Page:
It's a funny thing, the creative process.  I had this sketch in my journal for quite a long time before I finally got around to doing something with it.  It was inspired by reading Michael Ondaatje's The English Patient last year, and this quote in particular.

“We die containing a richness of lovers and tribes, tastes we have swallowed, bodies we have plunged into and swum up as if rivers of wisdom, characters we have climbed into as if trees, fears we have hidden in as if caves.

I wish for all this to be marked on by body when I am dead. I believe in such cartography - to be marked by nature, not just to label ourselves on a map like the names of rich men and women on buildings. We are communal histories, communal books. We are not owned or monogamous in our taste or experience.”

The image in my head was all bright greens and blues, clouds and water... but when it came to actually getting it onto paper, this is what happened... something a little quieter, softer and darker.  

The title comes from a poem by Anis Mojgani that I have written about before, and seemed very appropriate as I was once again finishing work for the same show at the last minute... just as I wrote about then.

I finally finished it in the early hours of the morning it was due to be delivered to the exhibition, and went to bed at around 2am hating this little artwork with a passion.  But somehow, in the few hours sleep I managed before looking at it again, it grew on me. 

I could see that although the idea I was trying to pin down originally had eluded me, another one had appeared in its place.   If rivers can know to find their way to the sea, I can learn to let go of control and let ideas flow in the direction they need to go.



... and hopefully one day learn to stop procrastinating :)
 

Monday, February 10, 2014

sweet unrest



detail of Sweet Unrest by Loretta Grayson  Gouache on cotton rag paper, 200mm x 300mm

I posted about this painting last month, and it's finally finished.  It came together slowly, but I don't mind... working on these small, detailed pieces is the closest thing to meditation for me, so I don't count the hours.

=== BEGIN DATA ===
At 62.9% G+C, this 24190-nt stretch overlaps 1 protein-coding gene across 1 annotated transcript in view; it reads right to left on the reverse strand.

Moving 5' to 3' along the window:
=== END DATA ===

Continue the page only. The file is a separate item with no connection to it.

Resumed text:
The title comes from one of my favourite Wind in the Willows quotes, but the imagery started coming together after finding this line in Gabriel Garcia Marquez' Love in the Time of Cholera.
 
"... ideas that had often fluttered around her head like nocturnal birds but dissolved into a trickle of feathers when she tried to catch hold of them."


Sweet Unrest by Loretta Grayson  Gouache on cotton rag paper, 200mm x 300mm
They're tricky things, those ideas.  I have some of my best ones when I can't sleep in the middle of night, but capturing them again in the morning can prove to be challenging. 

I posted about bird tracks in my artwork a little while ago, so I was excited to discover the work of Dennis Hlynsky recently.  He creates the most beautiful and fascinating films of bird flight paths.
 

 
More videos and information about his creative process can be found here:
 

Monday, January 13, 2014

to begin


I wasn't sure how to begin the new year, so I decided to start by finishing a few things.

A new painting... my first since July last year.  It seems I prioritised pretty much everything else over my artwork last year.  I'm determined to not do the same in 2014, but I'm being gentle on myself and beginning again by working on some ideas from last year.  Here's the sketch I'm working from at the moment, and you can see a little of the progress in the photo above. 


... and this blanket... finally finished!



 
My original post on Ravelry tells me that I started it over three and a half years ago.  I picked it up again last year, and finally finished it last week. 
 
The pattern comes from a lovely Japanese crochet book (more details at the Ravelry link above).  I adapted it a little by adding a join-as-you-go border in off white.  I also added a pom pom edging, from a pattern I found here.



Wishing you all a very happy new year... hope it's a creative one!